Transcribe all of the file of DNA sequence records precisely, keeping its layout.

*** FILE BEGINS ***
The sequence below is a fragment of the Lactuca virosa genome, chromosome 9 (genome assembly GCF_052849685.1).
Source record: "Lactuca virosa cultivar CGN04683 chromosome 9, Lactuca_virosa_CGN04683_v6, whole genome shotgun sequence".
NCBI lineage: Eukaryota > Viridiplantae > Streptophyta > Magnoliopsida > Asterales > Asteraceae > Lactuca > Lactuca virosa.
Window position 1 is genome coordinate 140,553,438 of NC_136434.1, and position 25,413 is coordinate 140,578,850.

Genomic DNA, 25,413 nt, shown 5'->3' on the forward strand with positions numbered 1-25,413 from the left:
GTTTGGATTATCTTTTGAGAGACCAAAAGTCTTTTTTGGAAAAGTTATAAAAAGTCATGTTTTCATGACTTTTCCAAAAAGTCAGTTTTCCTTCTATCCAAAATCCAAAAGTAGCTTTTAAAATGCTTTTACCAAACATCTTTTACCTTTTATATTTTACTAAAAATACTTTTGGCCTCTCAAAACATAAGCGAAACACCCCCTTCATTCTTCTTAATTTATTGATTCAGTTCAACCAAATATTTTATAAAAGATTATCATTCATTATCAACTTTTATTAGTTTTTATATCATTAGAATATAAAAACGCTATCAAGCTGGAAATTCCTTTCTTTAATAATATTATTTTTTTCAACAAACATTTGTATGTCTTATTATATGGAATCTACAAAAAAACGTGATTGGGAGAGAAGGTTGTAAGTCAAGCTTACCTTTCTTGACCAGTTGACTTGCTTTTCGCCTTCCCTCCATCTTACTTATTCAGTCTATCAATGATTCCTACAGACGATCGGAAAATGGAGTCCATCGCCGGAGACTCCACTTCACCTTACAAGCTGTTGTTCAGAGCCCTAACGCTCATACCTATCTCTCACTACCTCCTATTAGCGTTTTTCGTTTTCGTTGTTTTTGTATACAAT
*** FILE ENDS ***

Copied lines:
The sequence below is a fragment of the Lactuca virosa genome, chromosome 9 (genome assembly GCF_052849685.1).
Source record: "Lactuca virosa cultivar CGN04683 chromosome 9, Lactuca_virosa_CGN04683_v6, whole genome shotgun sequence".
NCBI lineage: Eukaryota > Viridiplantae > Streptophyta > Magnoliopsida > Asterales > Asteraceae > Lactuca > Lactuca virosa.
Window position 1 is genome coordinate 140,553,438 of NC_136434.1, and position 25,413 is coordinate 140,578,850.

Genomic DNA, 25,413 nt, shown 5'->3' on the forward strand with positions numbered 1-25,413 from the left:
GTTTGGATTATCTTTTGAGAGACCAAAAGTCTTTTTTGGAAAAGTTATAAAAAGTCATGTTTTCATGACTTTTCCAAAAAGTCAGTTTTCCTTCTATCCAAAATCCAAAAGTAGCTTTTAAAATGCTTTTACCAAACATCTTTTACCTTTTATATTTTACTAAAAATACTTTTGGCCTCTCAAAACATAAGCGAAACACCCCCTTCATTCTTCTTAATTTATTGATTCAGTTCAACCAAATATTTTATAAAAGATTATCATTCATTATCAACTTTTATTAGTTTTTATATCATTAGAATATAAAAACGCTATCAAGCTGGAAATTCCTTTCTTTAATAATATTATTTTTTTCAACAAACATTTGTATGTCTTATTATATGGAATCTACAAAAAAACGTGATTGGGAGAGAAGGTTGTAAGTCAAGCTTACCTTTCTTGACCAGTTGACTTGCTTTTCGCCTTCCCTCCATCTTACTTATTCAGTCTATCAATGATTCCTACAGACGATCGGAAAATGGAGTCCATCGCCGGAGACTCCACTTCACCTTACAAGCTGTTGTTCAGAGCCCTAACGCTCATACCTATCTCTCACTACCTCCTATTAGCGTTTTTCGTTTTCGTTGTTTTTGTATACAAT